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Arcade Fire, John Mayer License Songs to Benefit Haiti Relief

February 4, 2010 12:00 AM ET

Arcade Fire and John Mayer have licensed big songs to help support Haiti. Arcade Fire — whose Regine Chassagne's family has roots in the earthquake-ravaged island — has given the NFL permission to use their Funeral song "Wake Up" for charity ads during the Super Bowl. The commercials will later run during broadcasts on the NFL Network. One-hundred percent of the licensing fees will go to benefit Partners In Health's Stand With Haiti relief efforts. In the aftermath of the tragedy, Arcade Fire also asked fans to contribute money to Stand With Haiti on their official Website "Wake Up" has enjoyed a resurgence in the past year after featuring in the trailer for Where the Wild Things Are.

Similarly, Mayer has contributed his 2006 Continuum hit "The Heart of Life" to the Red Cross for a series of commercials and radio ads. Mayer has also donated $500,000 to the Red Cross' Haiti relief efforts through his Back to You Fund. Watch the "The Heart of Life" public service announcement here. Mayer previously performed on Larry King's "Haiti: How You Can Help" special, which helped raise $5.8 million for the Red Cross.

As Rolling Stone previously reported, the music world has banded together in the wake of the Haiti quake. The Hope For Haiti Now special raised over $65 million and counting, and dozens of stars gathered in a Los Angeles studio after the Grammys to re-record "We Are the World."

Check out photos of the "We Are the World" session featuring Lil Wayne, Pink and more.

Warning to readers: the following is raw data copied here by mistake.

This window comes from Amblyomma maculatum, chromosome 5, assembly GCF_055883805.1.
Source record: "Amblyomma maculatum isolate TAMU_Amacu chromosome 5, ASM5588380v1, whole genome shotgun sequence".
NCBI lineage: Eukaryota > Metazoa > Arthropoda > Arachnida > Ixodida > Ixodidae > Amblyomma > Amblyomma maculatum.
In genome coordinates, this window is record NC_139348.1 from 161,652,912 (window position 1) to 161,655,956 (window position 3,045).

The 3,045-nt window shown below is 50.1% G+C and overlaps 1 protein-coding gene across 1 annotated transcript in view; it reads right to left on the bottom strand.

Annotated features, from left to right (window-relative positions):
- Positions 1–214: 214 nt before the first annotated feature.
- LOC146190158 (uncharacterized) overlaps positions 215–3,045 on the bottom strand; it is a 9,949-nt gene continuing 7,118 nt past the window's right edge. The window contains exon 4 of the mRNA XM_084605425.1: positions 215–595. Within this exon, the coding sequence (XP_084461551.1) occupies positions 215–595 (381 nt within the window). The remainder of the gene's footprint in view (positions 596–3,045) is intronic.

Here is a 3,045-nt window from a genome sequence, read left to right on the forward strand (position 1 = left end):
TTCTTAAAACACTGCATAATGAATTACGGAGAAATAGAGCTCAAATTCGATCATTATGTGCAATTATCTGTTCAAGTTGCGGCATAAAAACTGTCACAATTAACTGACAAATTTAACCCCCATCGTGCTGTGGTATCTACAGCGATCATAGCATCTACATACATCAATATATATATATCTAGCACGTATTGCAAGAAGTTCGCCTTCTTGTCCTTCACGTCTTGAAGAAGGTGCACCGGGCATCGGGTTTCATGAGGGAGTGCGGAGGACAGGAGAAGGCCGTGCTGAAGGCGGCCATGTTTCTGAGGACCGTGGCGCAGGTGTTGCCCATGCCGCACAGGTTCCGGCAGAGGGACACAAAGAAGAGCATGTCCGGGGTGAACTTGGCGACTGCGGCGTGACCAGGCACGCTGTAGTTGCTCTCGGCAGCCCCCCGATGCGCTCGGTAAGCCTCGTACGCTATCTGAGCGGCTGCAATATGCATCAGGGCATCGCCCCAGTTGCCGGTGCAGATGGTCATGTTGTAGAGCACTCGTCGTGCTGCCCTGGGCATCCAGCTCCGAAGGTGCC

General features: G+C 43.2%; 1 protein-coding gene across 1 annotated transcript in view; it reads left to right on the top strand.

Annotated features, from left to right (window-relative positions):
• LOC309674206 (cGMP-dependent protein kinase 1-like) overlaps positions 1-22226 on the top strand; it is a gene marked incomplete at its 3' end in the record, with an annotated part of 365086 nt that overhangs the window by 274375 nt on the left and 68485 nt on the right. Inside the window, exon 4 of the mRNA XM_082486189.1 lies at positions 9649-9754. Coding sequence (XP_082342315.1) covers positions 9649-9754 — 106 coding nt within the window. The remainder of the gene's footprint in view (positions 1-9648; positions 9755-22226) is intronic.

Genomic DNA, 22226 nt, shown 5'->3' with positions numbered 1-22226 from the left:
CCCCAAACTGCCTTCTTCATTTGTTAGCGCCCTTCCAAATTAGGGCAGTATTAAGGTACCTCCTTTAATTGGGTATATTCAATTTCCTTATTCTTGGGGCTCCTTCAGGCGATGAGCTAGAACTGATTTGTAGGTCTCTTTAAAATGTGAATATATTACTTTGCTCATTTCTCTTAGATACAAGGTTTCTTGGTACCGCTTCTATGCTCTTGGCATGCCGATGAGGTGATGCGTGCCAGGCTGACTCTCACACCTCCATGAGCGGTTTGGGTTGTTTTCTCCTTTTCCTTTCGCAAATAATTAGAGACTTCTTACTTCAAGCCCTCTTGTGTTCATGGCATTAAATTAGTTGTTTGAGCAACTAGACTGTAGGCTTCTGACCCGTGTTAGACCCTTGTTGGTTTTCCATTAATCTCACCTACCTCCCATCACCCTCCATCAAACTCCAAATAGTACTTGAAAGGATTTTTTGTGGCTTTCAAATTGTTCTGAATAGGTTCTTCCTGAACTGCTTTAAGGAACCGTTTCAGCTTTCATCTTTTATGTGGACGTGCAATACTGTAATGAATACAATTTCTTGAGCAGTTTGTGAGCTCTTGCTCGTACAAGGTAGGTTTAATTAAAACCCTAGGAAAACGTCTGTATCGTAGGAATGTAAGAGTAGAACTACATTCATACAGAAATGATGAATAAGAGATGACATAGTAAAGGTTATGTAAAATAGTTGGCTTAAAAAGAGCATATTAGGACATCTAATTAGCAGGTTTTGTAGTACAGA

Related Stories:
Simon Cowell's "Everybody Hurts" All-Star Charity Single Premieres
"Hope For Haiti Now" Raises $61 Million, Heads to Number One on the Chart
Hope for Haiti Now: Rolling Stone Live Blogs the All-Star Telethon

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Song Stories

“Vans”

The Pack | 2006

Berkeley, California rappers the Pack made their footwear choice clear in 2006 with the song "Vans." The track caught the attention of Too $hort, who signed them to his imprint. MTV refused to play the video for the song, though, claiming it was essentially a commercial for the product. Rapper Lil' B disagreed. "I didn’t know nobody [at] Vans," he said. "I was just a rapper who wore Vans." Even without MTV's support, Lil' B recognized the impact of the track. "God blessed me with such a revolutionary song… People around my age know who really started a lot of the dressing people are into now."

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